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1840 Burr Map of Sullivan County, New York

Map of the County of Sullivan. - Main View

1840 Burr Map of Sullivan County, New York


An extremely rare edition of Burr's map of Sullivan County, New York - a popular Borscht Belt vacation destination in the late 19th and early 20th centuries.


Map of the County of Sullivan.
  1840 (dated)     17.5 x 19 in (44.45 x 48.26 cm)     1 : 167000


This is a rare 1840 David H. Burr map of Sullivan County, New York published by Stone and Clark. Providing a highly detailed illustration of Sullivan County, the map depicts the region from Pennsylvania to the Shawangunk Creek and from the northernmost point in Sullivan County to the Delaware River and the Shawangunk Mountains. Individual towns are illustrated, labeled, and shaded different colors to allow for easy differentiation. Each town is divided into numerous private land claims, some of which are identified by name. Villages, such as Thompsonville, Phillipsport, Fallsburgh, and Neversink are labeled, as is the county seat at Monticello. Mills, forges, manufactories, and churches are also noted, as are county roads and stage roads. The Delaware and Hudson Canal, though not illustrated, is labeled as following 'the margin' of the Delaware River near the bottom border. The Mount Hope and Lumberland Turnpike is also labeled, as are numerous brooks, streams, and ponds.
A Short History of Sullivan County and the Borscht Belt
Sullivan County was founded in 1809 after it was split from Ulster County and named for John Sullivan (1740 - 1795), who was a general in the Continental Army, a delegate to the Continental Congress, and a Governor of New Hampshire. In the late 19th century, the Industrial Revolution and the advent of factories driven by water power along the streams and rivers of Sullivan County led to an increase in population attracted by these jobs. Hamlets enlarged into towns. As industry restructured, many of those jobs left before the middle of the twentieth century. The economy changed again after that, shifting to a more tourist-based variety and benefiting from resorts established by European Jewish immigrants and their descendants in what became called the Borscht Belt. Resort hotels featured a wide variety of entertainers, some nationally known. At the beginning of this period, visitors traveled to the area by train, and later by automobile. The area's natural resources also provided a setting for numerous summer camps frequented by the children of immigrants and their descendants. By the late 1960s, family resort vacations had begun to lose their appeal among America's youth. Many of the hotels and resorts closed during the 1970s, and by the mid-1980s nearly all of them had shut their doors. The beloved classic Dirty Dancing takes place at a fictionalized version of one of these resorts.
Publication History and Census
This map was created by David H. Burr in 1829 and republished by Stone and Clark in 1840 (present example). Per David Rumsey, this map is part of an unrecorded edition of Burr's An Atlas of the State of New York…, published in 1840 by Stone and Clark. We have been able to locate one other example of this 1840 edition of Burr's map of Sullivan County in the David Rumsey Map Collection at Stanford. An incomplete example of the 1840 Stone and Clark edition of Burr's An Atlas of the State of New York… is part of the collection at the New York Public Library.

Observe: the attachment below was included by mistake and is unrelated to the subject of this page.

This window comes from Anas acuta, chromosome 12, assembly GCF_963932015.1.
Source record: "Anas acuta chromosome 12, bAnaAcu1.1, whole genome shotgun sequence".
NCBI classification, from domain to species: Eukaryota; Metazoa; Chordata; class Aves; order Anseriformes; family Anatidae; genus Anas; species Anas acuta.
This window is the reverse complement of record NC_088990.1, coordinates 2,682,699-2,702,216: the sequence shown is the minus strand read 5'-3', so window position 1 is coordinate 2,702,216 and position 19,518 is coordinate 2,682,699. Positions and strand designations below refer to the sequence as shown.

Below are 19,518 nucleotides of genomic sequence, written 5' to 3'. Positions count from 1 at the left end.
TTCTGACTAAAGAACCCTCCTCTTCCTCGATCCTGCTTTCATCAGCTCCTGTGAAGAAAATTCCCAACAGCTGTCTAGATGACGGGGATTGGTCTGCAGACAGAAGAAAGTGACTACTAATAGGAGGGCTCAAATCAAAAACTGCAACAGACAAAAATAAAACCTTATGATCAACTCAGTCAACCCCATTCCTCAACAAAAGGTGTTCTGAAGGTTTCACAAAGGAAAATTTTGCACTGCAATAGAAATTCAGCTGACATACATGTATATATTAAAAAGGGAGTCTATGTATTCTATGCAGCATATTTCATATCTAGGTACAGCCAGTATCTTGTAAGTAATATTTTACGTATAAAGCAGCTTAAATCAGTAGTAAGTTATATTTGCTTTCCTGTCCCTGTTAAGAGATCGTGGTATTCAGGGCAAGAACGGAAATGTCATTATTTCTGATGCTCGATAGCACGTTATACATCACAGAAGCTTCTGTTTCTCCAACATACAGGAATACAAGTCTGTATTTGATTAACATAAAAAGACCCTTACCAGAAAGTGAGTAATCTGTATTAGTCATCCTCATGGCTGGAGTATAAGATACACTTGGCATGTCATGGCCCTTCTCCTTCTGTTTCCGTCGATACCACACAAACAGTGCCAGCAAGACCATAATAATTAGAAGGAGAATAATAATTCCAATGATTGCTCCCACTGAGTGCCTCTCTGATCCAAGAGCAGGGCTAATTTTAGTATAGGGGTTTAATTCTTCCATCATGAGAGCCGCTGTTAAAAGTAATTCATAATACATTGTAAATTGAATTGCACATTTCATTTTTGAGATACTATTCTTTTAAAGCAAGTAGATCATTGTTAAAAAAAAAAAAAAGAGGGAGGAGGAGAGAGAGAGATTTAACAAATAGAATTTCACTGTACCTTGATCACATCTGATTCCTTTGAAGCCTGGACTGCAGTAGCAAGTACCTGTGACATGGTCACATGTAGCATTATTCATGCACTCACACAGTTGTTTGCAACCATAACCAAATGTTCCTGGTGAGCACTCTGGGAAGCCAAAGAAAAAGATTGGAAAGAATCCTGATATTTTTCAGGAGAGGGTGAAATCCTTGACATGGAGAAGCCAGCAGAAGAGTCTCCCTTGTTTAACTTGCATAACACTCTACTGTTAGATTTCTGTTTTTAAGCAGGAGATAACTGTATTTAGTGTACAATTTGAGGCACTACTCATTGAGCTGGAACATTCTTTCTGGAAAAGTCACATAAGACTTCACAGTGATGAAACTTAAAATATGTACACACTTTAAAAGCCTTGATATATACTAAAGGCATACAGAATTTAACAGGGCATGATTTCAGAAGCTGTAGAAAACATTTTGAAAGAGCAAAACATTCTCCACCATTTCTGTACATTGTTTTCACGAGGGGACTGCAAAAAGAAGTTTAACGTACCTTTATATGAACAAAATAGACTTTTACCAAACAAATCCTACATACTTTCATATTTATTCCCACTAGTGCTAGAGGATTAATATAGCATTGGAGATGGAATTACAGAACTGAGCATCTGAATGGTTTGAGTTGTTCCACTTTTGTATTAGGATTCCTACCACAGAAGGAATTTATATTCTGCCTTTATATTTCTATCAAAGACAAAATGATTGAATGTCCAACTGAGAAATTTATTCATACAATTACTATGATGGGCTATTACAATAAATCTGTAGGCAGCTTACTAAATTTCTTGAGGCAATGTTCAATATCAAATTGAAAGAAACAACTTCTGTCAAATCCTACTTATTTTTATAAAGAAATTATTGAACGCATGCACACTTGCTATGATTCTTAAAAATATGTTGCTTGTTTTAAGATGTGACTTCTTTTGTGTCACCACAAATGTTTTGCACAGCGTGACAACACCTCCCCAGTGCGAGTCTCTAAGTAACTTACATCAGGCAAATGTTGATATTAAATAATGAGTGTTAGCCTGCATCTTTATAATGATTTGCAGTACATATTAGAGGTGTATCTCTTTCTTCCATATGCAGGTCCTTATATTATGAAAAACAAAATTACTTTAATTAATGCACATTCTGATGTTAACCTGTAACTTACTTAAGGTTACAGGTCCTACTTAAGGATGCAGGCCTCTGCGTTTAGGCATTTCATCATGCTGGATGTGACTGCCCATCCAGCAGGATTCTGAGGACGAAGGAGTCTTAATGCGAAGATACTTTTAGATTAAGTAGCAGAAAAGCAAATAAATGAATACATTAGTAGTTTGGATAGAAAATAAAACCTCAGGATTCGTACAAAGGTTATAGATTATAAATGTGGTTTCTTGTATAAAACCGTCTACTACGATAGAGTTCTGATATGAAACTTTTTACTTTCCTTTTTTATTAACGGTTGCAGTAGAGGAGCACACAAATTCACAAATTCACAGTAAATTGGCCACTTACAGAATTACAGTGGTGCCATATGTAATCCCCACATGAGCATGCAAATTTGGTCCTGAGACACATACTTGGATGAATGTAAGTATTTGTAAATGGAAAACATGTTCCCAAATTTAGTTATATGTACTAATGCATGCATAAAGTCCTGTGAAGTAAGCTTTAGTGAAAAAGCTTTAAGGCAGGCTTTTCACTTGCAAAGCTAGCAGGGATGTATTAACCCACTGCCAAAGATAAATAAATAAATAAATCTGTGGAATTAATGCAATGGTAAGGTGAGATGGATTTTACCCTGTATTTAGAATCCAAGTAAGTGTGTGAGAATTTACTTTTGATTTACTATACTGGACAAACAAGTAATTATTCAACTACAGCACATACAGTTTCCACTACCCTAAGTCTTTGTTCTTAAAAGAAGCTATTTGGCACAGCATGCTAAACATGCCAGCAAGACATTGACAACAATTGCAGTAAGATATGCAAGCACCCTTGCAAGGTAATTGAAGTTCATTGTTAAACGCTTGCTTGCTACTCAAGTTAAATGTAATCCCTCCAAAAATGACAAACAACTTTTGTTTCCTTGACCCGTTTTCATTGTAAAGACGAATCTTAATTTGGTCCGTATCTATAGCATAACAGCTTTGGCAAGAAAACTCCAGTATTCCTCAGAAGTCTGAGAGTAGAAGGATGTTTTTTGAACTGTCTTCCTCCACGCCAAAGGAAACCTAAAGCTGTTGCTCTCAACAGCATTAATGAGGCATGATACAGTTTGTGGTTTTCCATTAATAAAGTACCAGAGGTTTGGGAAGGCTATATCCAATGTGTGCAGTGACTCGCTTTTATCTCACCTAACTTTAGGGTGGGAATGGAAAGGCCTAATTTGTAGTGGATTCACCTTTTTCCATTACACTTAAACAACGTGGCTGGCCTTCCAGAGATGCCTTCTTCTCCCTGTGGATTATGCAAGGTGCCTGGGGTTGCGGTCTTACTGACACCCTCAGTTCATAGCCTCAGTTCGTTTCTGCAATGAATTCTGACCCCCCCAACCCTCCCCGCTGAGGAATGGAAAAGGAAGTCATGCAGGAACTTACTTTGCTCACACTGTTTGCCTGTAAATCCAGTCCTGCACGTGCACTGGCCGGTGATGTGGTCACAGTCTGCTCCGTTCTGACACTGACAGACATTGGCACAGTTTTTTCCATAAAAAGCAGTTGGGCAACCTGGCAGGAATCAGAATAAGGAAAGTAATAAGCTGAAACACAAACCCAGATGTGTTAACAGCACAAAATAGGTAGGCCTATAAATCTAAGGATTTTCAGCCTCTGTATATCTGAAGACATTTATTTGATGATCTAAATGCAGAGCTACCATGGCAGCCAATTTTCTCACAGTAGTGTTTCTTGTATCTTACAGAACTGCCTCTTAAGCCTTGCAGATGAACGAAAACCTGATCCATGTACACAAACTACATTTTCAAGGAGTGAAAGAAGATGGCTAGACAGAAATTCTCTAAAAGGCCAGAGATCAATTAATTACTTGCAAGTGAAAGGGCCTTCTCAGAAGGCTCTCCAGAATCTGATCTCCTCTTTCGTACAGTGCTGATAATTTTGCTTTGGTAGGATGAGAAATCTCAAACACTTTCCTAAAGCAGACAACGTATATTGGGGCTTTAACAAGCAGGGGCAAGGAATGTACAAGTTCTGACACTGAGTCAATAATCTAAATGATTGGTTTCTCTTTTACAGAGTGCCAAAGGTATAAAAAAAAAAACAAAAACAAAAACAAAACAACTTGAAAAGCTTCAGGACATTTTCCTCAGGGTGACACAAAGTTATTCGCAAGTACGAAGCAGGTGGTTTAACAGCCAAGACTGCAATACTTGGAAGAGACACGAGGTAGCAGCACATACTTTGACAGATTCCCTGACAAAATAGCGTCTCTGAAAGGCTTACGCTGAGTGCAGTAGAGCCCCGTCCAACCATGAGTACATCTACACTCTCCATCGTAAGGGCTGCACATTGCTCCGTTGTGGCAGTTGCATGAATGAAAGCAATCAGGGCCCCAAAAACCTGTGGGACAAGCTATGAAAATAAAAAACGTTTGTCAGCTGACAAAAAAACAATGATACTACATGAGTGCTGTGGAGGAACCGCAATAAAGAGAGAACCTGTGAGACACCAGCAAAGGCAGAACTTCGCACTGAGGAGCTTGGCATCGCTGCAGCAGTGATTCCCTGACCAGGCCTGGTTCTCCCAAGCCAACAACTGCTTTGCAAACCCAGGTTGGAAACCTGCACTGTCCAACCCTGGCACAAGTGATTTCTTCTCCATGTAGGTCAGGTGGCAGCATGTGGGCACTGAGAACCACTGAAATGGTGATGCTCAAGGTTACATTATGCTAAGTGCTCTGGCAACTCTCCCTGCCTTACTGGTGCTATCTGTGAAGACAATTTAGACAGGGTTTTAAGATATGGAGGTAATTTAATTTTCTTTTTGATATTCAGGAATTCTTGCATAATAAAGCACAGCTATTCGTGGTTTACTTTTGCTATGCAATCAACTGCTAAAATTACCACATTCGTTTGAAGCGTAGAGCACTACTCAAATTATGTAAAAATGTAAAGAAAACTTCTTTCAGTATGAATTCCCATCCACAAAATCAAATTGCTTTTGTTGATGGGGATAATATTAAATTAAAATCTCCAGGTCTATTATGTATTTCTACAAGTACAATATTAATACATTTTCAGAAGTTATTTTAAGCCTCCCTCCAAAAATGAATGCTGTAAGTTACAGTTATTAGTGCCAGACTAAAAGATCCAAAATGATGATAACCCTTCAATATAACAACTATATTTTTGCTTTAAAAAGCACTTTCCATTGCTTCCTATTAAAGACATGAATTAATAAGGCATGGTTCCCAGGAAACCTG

David Hugh Burr (August 18, 1803 - December 25, 1875) of one of the first and most important truly American cartographers and map publishers. Burr was born in Bridgeport Connecticut in August of 1803. In 1822 Burr moved to Kingsboro, New York to study law. A year and a half later he was admitted to the New York Bar association. Burr must have questioned his choice of careers because shortly after being admitted to the Bar, he joined the New York State Militia. Though largely untrained in the art of surveying, Burr was assigned to work under Surveyor General of New York, Simeon De Witt, to survey several New York Roadways. Seeing a window of opportunity, Burr was able to negotiate with the governor of New York at the time, De Witt Clinton, to obtain copies of other New York survey work in order to compile a map and Atlas of the state of New York. Recognizing the need for quality survey work of its territory, the government of New York heartily endorsed and financed Burr's efforts. The resulting 1829 Atlas of the State of New York was the second atlas of an individual U.S. state and one of the most important state atlases ever produced. Burr went on to issue other maps both of New York and of the United States in general. In cooperation with publishing firm of Illman & Pillbrow, he produced an important New Universal Atlas and, with J.H. Colton, several very important maps of New York City. In recognition of this work, Burr was appointed both "Topographer to the Post office" and "Geographer to the House of Representatives of the United States". Later, in 1855, Burr was assigned to the newly created position of Surveyor General to the State of Utah. Burr retired from the position and from cartographic work in general in 1857 when light of some of his financial misdeeds and frauds came to light. He was accused of submitting false expense reports and underpaying employees, among other indiscretions. More by this mapmaker...


Burr, D., An Atlas of the State of New York… (Ithaca: Stone and Clark) 1840.    


Very good. Light toning along original centerfold. Light wear along original centerfold. Blank on verso.


Rumsey 0105.040. OCLC 46794755.